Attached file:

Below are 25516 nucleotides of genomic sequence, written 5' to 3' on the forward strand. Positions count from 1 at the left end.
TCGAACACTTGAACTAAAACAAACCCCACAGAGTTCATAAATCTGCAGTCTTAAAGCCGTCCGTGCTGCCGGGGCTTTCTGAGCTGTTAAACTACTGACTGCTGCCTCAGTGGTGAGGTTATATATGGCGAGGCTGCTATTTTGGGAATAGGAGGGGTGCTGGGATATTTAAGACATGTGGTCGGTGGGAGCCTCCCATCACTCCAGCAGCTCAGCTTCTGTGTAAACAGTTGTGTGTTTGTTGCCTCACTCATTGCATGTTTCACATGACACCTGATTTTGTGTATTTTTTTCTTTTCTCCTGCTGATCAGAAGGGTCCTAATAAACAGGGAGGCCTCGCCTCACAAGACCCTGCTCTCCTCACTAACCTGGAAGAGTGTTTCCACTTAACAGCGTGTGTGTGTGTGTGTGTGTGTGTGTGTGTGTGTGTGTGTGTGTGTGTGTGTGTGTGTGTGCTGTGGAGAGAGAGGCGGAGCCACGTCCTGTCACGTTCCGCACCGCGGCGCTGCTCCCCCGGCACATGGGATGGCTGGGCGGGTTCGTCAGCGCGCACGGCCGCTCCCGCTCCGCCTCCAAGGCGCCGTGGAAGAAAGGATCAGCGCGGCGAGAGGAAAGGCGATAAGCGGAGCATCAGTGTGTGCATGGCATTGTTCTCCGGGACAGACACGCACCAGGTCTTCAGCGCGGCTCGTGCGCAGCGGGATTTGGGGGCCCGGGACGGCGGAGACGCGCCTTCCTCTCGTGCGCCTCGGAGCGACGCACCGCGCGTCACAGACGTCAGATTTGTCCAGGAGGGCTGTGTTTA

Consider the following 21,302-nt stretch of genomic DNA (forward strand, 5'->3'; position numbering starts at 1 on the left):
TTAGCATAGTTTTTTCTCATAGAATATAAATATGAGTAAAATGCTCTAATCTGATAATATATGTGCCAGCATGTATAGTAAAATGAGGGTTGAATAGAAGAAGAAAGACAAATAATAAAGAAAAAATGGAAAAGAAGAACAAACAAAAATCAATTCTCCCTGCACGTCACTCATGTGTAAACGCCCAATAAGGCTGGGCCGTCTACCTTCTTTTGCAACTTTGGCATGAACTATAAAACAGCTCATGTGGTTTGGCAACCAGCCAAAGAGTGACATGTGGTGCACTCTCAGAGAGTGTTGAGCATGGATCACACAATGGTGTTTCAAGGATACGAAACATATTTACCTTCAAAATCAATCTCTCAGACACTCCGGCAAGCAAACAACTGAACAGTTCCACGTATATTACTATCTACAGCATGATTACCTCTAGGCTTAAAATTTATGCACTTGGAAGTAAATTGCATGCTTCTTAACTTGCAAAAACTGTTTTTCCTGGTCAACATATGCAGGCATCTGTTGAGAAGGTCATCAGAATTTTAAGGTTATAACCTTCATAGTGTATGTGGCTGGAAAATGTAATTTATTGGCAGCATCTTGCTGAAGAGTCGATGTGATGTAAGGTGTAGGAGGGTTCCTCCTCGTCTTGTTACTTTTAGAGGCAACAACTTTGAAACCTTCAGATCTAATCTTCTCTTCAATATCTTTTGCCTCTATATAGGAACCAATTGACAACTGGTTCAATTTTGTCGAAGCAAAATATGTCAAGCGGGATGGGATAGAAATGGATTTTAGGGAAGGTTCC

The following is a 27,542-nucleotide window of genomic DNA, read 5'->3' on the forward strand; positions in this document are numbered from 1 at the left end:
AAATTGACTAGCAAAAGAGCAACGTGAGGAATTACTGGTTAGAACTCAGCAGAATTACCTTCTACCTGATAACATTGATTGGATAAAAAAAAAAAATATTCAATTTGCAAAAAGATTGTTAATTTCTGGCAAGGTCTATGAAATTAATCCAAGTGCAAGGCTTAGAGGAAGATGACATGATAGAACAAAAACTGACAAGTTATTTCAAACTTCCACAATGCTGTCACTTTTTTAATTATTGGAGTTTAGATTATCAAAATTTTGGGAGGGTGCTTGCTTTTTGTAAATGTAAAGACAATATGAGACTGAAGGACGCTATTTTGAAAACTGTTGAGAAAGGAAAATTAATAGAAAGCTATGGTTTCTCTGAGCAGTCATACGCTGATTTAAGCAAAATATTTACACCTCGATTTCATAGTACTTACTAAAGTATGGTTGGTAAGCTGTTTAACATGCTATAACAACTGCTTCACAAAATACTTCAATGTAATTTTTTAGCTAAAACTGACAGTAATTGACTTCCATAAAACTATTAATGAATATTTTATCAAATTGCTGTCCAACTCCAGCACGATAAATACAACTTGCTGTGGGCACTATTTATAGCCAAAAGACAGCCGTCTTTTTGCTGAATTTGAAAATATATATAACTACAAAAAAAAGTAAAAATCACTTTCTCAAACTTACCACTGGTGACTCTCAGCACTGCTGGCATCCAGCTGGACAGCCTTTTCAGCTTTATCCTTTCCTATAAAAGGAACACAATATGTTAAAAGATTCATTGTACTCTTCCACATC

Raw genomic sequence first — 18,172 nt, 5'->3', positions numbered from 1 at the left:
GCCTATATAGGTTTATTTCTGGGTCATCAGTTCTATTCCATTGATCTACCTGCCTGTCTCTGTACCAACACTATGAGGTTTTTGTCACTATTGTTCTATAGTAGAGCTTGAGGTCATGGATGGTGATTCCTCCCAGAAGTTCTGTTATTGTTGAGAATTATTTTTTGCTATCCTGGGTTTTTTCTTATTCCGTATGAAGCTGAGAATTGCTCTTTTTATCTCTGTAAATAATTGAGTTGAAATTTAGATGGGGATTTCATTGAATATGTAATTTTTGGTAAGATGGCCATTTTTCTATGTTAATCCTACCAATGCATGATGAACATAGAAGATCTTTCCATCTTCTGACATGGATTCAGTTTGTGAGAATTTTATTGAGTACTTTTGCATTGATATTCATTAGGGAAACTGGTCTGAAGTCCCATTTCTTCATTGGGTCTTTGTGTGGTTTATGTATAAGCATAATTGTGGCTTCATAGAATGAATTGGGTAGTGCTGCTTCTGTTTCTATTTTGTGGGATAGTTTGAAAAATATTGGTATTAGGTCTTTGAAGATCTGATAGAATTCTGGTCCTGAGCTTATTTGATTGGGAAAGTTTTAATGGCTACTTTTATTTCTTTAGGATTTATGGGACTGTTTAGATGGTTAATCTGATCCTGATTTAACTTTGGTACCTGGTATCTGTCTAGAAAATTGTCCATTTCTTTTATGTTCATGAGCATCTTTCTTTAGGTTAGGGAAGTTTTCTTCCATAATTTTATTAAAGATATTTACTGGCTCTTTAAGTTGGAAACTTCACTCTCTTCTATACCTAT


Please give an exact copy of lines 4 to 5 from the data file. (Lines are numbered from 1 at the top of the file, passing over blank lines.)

TTAGCATAGTTTTTTCTCATAGAATATAAATATGAGTAAAATGCTCTAATCTGATAATATATGTGCCAGCATGTATAGTAAAATGAGGGTTGAATAGAAGAAGAAAGACAAATAATAAAGAAAAAATGGAAAAGAAGAACAAACAAAAATCAATTCTCCCTGCACGTCACTCATGTGTAAACGCCCAATAAGGCTGGGCCGTCTACCTTCTTTTGCAACTTTGGCATGAACTATAAAACAGCTCATGTGGTTTGGCAACCAGCCAAAGAGTGACATGTGGTGCACTCTCAGAGAGTGTTGAGCATGGATCACACAATGGTGTTTCAAGGATACGAAACATATTTACCTTCAAAATCAATCTCTCAGACACTCCGGCAAGCAAACAACTGAACAGTTCCACGTATATTACTATCTACAGCATGATTACCTCTAGGCTTAAAATTTATGCACTTGGAAGTAAATTGCATGCTTCTTAACTTGCAAAAACTGTTTTTCCTGGTCAACATATGCAGGCATCTGTTGAGAAGGTCATCAGAATTTTAAGGTTATAACCTTCATAGTGTATGTGGCTGGAAAATGTAATTTATTGGCAGCATCTTGCTGAAGAGTCGATGTGATGTAAGGTGTAGGAGGGTTCCTCCTCGTCTTGTTACTTTTAGAGGCAACAACTTTGAAACCTTCAGATCTAATCTTCTCTTCAATATCTTTTGCCTCTATATAGGAACCAATTGACAACTGGTTCAATTTTGTCGAAGCAAAATATGTCAAGCGGGATGGGATAGAAATGGATTTTAGGGAAGGTTCC

The following is a 27,542-nucleotide window of genomic DNA, read 5'->3' on the forward strand; positions in this document are numbered from 1 at the left end: